GWEN IFILL: At the Olympic Games in Sochi, all eyes are on the ice, where skaters are taking center stage.
Jeffrey Brown catches up on the past 24 hours and previews what’s ahead.JEFFREY BROWN: And for that, we’re joined from Russia again by Christine Brennan, who’s covering the Olympics for USA Today and ABC News. I spoke with her earlier this afternoon.
Well, Christine, welcome.
I know the most exciting thing on your mind because the ice dancing victory last night by Americans Meryl Davis and Charlie White. Tell us, why was that such a big deal?
CHRISTINE BRENNAN, USA Today: It’s the first time it’s ever happened, so that alone I think, Jeff, makes it headline news, the sense that, for as long as there has been ice dancing in the Olympics, the United States has not won a gold medal until last night.
And this has been a long, slow slog for the United States. The teams were always 11 or 15th at the Olympics. It was basically bloc judging by the Eastern European countries, making sure the Russians, occasional Torvill and Dean, but, otherwise, the Russians would win.
And the Americans were innovative and interesting, and never had a chance. The judging changed. The new judging system came in, in 2004, and the Americans went from 11th to second at the Olympics. And there was much more of an opportunity, frankly, for the United States and Canada to get into the medals.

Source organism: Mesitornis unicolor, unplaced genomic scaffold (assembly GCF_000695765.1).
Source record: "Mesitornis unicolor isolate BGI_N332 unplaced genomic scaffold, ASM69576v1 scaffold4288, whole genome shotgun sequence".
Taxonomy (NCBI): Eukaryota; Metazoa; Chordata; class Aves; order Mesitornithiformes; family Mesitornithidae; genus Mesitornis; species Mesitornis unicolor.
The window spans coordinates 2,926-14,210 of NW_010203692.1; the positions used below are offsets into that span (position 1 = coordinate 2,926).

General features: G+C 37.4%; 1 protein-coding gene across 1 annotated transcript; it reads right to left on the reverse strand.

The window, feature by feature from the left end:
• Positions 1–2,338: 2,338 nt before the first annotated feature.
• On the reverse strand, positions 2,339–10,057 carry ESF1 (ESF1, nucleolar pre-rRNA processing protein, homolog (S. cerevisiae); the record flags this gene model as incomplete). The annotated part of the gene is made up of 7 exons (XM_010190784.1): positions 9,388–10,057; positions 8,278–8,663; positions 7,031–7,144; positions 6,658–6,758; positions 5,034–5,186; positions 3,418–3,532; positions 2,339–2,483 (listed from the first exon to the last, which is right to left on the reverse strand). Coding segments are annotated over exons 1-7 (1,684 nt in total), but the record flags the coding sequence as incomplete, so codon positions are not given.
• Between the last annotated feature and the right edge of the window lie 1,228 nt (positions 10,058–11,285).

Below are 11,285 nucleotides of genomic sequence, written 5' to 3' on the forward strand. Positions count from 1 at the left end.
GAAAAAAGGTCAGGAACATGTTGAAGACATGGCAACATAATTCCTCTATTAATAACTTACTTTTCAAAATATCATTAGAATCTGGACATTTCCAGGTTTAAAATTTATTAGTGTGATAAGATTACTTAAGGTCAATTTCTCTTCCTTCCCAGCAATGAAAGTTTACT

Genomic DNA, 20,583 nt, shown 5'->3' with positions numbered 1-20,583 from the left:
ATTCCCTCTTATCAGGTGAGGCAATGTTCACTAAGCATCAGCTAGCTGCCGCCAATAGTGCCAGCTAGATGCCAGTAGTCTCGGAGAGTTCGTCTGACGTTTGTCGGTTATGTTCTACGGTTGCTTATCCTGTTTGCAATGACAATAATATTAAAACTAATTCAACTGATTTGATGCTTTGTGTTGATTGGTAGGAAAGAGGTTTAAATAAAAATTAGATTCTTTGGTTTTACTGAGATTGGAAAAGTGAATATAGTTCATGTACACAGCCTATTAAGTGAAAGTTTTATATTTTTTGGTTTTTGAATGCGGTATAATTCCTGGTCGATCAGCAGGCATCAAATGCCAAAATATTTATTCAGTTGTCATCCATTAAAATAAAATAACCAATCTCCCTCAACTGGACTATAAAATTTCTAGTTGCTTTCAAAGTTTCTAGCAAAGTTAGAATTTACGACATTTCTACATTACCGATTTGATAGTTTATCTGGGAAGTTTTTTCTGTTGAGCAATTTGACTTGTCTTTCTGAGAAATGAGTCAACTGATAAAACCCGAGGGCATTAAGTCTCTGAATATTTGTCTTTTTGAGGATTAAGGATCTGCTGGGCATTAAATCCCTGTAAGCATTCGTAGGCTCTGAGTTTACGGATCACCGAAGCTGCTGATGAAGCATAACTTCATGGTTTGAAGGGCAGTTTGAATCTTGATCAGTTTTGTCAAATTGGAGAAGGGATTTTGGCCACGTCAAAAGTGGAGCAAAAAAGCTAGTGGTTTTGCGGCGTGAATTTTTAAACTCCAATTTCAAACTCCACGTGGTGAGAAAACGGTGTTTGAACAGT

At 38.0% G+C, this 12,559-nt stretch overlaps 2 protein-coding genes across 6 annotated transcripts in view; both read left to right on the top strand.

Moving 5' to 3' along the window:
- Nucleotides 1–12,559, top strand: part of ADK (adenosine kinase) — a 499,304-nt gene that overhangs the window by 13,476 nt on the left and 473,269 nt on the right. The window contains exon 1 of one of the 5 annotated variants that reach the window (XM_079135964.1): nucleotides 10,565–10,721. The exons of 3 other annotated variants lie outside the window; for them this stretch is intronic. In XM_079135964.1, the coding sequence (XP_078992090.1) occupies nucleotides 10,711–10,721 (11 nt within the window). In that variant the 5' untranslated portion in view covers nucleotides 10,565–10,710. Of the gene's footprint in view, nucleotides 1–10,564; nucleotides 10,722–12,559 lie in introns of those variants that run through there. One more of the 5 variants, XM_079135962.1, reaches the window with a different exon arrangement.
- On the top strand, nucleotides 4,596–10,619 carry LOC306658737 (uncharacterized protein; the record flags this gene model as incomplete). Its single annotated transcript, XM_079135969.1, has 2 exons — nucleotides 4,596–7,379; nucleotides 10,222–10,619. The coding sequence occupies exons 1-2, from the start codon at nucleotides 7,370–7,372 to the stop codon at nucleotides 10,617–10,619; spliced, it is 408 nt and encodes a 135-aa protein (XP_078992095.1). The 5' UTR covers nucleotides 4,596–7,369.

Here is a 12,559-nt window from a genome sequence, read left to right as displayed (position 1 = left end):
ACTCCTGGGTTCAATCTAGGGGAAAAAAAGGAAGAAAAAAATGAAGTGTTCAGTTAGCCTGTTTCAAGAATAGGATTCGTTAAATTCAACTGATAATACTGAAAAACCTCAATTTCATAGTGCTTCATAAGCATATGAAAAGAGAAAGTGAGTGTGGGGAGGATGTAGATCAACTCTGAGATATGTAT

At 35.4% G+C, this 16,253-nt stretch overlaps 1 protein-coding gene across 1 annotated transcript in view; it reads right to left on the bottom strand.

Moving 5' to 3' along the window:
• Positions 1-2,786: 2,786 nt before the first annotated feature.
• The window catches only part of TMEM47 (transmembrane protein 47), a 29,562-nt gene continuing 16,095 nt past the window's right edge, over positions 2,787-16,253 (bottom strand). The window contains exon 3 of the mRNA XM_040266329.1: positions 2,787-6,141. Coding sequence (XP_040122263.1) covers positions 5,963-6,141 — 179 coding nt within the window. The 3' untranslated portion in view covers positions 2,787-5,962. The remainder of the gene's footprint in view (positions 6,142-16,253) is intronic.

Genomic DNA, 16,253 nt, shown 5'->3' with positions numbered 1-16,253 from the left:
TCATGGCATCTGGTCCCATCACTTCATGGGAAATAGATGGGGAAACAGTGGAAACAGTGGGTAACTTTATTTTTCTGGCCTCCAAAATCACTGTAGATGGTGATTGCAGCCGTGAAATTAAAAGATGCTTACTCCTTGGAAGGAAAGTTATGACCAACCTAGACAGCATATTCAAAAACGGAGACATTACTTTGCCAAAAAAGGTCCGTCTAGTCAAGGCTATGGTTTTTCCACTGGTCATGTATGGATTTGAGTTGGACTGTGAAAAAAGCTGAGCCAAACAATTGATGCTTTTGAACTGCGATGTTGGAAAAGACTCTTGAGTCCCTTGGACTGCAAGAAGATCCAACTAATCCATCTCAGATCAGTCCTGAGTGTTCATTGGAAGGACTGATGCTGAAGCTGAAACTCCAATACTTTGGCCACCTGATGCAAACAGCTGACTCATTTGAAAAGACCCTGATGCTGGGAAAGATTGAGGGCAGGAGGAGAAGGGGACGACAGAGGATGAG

And then, of course, the magic of last evening with Davis and White, together for 15 — for 17 years — excuse me — 17 years, putting it together.
JEFFREY BROWN: As you say, they have been skating together since they were children, really.
It’s interesting, though, that, as you wrote today, these changes in the sport can be seen in the more recent context of the popularity of dance in this country, right, especially on television.
CHRISTINE BRENNAN: Absolutely.
This is — we’re a dancing nation now. Who would have thought? But “Dancing with the Stars” and these other shows that we see, especially — Meryl Davis said this — that that actually contributed to the success of the sport. She said there is no doubt that her sport is more popular and dancing itself is more popular because of these TV shows.
And so really that — it might sound strange, but this is much more than just a figure skating victory, the first time ever a team, either a dance team or a pairs, has ever won a gold medal for the United States in the Olympics in figure skating, such a popular discipline, of course, but also it’s a cultural victory.
It’s about the United States as a nation and encouraging these young people to dance, and in this case it was dancing on the ice.
JEFFREY BROWN: And next on the ice, we have got women’s figure skating coming up.
You and I have talked about this in past years, so I know how much you love that competition.
CHRISTINE BRENNAN: Oh, without a doubt.
I this mean, probably, you could say arguably, is the marquee event of the Olympic Games. The winner usually becomes the most famous or one of the most famous Olympians from any Olympics, Peggy Fleming, Dorothy Hamill, Kristi Yamaguchi, Katarina Witt, actually the last woman to win it two times in a row in ’84 and ’88.